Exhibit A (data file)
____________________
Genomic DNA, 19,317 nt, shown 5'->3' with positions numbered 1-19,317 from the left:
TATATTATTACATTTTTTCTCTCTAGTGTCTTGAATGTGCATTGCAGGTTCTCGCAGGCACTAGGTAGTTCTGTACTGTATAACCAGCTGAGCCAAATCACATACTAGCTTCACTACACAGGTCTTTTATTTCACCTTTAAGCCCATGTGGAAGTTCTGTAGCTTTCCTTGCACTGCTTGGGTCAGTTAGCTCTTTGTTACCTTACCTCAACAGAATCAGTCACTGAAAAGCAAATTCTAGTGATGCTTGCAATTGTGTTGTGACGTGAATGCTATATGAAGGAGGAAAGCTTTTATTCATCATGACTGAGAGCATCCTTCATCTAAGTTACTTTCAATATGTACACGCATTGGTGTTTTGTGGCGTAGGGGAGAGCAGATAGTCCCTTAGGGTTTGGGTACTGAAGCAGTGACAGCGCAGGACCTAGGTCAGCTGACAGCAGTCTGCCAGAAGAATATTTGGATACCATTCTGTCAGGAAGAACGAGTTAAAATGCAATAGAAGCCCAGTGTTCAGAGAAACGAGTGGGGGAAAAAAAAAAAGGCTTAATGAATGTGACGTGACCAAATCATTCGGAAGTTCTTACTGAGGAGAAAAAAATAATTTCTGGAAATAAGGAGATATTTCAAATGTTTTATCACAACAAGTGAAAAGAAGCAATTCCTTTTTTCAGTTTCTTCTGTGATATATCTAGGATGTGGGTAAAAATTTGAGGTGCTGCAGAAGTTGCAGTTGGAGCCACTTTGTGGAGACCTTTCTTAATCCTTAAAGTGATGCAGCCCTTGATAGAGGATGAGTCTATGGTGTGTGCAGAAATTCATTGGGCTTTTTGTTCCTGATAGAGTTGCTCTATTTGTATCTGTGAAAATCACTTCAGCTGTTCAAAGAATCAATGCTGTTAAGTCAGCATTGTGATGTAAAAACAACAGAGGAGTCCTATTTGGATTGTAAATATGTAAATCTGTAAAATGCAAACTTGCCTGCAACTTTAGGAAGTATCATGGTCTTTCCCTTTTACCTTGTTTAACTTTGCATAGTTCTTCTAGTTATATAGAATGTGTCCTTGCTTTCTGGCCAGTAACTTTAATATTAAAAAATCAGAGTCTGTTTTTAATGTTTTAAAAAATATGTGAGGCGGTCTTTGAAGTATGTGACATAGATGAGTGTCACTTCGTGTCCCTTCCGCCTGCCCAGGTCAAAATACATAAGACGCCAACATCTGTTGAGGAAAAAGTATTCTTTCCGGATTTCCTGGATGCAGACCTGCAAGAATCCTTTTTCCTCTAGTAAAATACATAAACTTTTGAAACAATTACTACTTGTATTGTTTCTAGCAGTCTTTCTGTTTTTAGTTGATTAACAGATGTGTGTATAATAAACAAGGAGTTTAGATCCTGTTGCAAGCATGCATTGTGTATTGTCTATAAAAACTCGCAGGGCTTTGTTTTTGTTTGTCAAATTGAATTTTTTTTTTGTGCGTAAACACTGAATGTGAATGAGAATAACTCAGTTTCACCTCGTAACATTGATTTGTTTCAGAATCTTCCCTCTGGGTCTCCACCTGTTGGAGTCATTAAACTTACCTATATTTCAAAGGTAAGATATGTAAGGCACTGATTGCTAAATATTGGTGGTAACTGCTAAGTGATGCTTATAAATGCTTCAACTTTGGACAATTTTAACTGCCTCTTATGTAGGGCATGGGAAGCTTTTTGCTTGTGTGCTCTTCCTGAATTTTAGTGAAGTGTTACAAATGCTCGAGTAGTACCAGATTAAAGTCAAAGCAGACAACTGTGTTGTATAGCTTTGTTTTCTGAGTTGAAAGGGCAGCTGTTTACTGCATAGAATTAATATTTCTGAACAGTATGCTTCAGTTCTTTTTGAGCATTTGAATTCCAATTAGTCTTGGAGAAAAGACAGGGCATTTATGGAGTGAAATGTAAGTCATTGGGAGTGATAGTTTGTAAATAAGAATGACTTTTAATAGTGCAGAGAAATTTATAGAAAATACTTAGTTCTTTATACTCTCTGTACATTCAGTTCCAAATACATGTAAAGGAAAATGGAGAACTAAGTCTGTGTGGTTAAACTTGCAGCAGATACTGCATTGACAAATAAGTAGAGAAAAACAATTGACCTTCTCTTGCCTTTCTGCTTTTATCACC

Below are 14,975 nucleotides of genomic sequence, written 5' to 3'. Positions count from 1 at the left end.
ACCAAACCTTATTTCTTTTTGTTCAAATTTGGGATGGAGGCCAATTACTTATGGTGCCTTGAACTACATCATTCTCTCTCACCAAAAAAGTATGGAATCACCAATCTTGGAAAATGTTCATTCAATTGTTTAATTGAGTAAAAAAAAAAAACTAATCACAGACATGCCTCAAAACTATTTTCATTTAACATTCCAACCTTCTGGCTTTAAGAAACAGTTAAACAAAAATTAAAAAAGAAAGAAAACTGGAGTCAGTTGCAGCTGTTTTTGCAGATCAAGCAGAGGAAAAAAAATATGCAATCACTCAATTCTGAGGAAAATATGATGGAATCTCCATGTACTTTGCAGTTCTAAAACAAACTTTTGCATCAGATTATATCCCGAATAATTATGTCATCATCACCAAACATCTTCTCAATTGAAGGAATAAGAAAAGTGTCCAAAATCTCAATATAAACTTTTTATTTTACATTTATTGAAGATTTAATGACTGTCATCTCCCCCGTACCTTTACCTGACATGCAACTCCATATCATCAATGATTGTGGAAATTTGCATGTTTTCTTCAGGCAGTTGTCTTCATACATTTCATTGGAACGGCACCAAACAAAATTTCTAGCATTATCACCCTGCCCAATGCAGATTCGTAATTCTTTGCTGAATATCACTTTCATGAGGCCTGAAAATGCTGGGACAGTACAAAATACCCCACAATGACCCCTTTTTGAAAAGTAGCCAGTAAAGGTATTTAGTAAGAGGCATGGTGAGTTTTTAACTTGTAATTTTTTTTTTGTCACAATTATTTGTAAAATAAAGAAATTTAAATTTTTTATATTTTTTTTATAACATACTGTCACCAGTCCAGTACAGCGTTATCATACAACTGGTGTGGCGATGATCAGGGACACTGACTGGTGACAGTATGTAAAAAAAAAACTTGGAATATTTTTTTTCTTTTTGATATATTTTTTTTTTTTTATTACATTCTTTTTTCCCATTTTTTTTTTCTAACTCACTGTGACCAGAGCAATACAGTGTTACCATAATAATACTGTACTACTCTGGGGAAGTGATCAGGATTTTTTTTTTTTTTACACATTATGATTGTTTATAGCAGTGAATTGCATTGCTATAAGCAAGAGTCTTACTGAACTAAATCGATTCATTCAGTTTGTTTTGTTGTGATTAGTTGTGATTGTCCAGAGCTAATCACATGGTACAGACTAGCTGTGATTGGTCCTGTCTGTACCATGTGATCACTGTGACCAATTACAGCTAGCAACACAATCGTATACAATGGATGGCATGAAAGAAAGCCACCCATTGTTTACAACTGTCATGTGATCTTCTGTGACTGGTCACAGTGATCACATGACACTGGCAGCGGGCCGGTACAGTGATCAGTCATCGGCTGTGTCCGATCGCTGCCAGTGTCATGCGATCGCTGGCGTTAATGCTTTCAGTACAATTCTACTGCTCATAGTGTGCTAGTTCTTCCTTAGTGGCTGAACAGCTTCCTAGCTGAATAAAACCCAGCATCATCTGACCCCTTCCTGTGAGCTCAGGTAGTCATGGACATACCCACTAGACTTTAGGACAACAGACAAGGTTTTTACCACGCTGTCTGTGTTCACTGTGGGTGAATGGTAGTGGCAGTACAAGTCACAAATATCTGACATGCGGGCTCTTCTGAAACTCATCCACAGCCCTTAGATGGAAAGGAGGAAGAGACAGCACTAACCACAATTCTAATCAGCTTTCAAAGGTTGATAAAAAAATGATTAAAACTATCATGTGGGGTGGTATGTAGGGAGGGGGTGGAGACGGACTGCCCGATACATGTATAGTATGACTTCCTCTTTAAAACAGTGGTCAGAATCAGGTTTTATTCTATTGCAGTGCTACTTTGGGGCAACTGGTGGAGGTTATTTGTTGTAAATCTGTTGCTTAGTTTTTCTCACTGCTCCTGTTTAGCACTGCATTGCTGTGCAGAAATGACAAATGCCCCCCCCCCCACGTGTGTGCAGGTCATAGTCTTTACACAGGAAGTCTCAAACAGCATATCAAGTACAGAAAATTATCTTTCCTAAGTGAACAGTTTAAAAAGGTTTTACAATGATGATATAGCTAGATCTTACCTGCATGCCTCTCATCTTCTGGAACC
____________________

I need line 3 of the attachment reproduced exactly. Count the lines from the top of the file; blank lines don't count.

Below are 14,975 nucleotides of genomic sequence, written 5' to 3'. Positions count from 1 at the left end.